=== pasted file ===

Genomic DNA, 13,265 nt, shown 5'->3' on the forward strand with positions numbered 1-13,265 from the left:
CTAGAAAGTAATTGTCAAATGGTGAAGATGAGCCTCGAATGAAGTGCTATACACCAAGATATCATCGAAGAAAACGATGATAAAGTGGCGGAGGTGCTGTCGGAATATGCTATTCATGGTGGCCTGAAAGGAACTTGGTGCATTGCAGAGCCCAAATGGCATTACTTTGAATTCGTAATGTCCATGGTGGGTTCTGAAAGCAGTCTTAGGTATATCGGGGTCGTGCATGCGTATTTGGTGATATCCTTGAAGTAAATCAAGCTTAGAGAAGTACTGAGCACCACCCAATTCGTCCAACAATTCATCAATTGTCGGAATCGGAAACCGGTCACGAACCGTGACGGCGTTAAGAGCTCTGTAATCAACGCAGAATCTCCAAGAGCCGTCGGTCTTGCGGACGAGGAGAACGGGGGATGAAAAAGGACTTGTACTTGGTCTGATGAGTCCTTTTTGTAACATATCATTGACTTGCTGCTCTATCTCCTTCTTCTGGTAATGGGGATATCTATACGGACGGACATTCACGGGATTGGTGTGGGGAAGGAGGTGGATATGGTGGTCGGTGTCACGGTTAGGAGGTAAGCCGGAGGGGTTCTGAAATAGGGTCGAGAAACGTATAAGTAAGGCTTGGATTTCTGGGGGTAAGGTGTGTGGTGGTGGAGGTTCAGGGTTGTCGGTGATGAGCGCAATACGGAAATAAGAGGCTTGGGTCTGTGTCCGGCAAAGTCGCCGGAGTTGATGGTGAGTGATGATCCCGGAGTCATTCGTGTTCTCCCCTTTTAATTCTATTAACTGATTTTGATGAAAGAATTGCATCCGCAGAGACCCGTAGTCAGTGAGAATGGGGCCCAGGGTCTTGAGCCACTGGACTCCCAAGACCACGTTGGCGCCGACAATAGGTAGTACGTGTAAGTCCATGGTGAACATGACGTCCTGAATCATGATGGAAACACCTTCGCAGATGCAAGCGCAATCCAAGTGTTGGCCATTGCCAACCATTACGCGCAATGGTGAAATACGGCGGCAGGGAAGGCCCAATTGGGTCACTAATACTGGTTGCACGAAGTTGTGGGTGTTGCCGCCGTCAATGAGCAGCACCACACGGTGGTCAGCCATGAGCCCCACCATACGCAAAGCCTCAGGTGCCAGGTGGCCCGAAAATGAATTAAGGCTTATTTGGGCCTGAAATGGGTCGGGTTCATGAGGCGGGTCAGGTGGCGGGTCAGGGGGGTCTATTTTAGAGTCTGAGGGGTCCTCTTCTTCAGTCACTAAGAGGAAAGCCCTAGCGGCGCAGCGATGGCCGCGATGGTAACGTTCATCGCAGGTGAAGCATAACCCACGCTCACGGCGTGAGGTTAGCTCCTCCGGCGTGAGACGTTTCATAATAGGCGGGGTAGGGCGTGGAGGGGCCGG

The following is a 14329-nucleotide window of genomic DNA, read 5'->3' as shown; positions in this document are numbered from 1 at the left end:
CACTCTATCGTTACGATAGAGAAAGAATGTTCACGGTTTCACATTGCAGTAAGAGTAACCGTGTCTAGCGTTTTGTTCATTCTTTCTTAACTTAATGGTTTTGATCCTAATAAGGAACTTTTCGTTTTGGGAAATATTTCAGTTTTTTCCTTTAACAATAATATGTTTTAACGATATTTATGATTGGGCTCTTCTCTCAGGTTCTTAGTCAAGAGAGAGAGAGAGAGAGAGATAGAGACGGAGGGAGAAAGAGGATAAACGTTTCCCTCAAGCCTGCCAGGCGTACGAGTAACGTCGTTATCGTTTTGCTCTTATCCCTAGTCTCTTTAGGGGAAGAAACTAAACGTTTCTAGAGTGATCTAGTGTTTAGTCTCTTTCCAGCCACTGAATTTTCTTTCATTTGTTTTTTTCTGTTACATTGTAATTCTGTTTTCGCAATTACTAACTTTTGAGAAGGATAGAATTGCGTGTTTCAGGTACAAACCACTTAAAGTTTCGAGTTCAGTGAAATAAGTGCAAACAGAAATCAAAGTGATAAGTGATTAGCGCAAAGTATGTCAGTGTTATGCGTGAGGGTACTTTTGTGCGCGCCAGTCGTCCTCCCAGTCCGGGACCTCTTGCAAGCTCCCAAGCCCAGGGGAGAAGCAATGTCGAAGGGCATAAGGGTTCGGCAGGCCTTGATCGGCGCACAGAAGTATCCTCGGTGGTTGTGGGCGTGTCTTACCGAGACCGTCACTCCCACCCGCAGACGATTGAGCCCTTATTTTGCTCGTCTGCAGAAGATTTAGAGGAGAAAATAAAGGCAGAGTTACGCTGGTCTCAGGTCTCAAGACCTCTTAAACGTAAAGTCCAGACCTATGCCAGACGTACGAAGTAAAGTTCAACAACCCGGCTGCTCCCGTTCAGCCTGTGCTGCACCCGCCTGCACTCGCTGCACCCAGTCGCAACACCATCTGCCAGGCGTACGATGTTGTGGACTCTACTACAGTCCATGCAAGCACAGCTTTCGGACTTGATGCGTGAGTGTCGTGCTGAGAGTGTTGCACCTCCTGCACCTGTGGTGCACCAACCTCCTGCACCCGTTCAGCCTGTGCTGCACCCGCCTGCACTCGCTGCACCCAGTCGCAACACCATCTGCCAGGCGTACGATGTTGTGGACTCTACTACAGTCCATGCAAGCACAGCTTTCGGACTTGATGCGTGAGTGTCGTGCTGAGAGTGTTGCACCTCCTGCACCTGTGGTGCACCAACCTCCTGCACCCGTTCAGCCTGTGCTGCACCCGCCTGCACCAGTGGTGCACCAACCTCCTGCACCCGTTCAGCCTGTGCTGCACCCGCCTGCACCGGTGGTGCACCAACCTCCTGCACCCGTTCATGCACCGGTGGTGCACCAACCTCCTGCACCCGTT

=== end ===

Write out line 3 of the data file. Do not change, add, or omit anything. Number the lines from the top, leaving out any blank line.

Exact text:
The following is a 14329-nucleotide window of genomic DNA, read 5'->3' as shown; positions in this document are numbered from 1 at the left end: